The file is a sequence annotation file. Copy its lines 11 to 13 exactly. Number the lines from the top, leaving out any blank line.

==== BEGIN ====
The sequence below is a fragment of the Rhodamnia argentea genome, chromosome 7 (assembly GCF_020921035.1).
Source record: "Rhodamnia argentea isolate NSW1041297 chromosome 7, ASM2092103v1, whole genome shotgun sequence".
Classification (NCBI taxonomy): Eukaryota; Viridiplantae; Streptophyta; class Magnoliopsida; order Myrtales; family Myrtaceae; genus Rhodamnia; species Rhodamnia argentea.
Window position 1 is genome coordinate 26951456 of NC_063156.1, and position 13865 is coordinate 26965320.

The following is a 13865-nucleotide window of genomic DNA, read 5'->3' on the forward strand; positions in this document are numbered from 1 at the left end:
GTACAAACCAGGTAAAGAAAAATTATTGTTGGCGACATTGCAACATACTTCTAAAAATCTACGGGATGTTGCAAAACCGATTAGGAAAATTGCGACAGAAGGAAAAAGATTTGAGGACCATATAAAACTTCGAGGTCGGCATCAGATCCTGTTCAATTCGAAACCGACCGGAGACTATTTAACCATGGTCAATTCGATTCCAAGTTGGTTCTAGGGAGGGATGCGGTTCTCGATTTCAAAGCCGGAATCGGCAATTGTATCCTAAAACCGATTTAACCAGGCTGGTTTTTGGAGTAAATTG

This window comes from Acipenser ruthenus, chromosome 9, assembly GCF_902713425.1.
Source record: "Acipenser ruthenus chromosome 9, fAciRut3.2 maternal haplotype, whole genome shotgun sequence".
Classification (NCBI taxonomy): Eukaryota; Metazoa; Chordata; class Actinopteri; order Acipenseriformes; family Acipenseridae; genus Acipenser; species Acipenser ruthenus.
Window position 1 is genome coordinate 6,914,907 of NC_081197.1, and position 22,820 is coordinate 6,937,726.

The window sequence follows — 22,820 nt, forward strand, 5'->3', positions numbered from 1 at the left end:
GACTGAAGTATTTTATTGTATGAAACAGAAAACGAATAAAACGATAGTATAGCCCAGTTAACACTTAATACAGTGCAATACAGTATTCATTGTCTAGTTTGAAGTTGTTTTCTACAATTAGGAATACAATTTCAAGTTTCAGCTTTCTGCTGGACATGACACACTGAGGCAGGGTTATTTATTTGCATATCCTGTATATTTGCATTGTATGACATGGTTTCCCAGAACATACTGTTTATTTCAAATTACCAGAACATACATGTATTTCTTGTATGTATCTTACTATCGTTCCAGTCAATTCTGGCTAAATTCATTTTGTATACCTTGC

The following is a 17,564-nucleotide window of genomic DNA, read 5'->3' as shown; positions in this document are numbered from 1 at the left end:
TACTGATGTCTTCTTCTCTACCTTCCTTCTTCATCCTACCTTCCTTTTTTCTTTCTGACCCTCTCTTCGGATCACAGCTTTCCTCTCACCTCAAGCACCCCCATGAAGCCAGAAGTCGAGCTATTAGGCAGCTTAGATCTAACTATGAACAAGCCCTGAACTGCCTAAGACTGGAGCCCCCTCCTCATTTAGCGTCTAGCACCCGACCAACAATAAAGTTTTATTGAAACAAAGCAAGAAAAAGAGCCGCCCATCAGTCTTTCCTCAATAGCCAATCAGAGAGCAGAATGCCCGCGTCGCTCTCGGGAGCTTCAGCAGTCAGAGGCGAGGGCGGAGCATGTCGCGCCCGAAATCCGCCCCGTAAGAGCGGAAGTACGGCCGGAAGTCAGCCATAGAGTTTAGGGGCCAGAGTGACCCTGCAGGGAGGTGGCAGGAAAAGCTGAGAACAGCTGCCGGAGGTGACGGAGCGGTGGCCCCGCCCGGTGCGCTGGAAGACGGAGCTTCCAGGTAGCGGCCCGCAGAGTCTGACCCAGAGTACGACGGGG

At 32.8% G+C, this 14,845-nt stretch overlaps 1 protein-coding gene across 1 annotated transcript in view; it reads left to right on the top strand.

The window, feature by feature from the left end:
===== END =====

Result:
The window sequence follows — 22,820 nt, forward strand, 5'->3', positions numbered from 1 at the left end:
GACTGAAGTATTTTATTGTATGAAACAGAAAACGAATAAAACGATAGTATAGCCCAGTTAACACTTAATACAGTGCAATACAGTATTCATTGTCTAGTTTGAAGTTGTTTTCTACAATTAGGAATACAATTTCAAGTTTCAGCTTTCTGCTGGACATGACACACTGAGGCAGGGTTATTTATTTGCATATCCTGTATATTTGCATTGTATGACATGGTTTCCCAGAACATACTGTTTATTTCAAATTACCAGAACATACATGTATTTCTTGTATGTATCTTACTATCGTTCCAGTCAATTCTGGCTAAATTCATTTTGTATACCTTGC

The following is a 17,564-nucleotide window of genomic DNA, read 5'->3' as shown; positions in this document are numbered from 1 at the left end: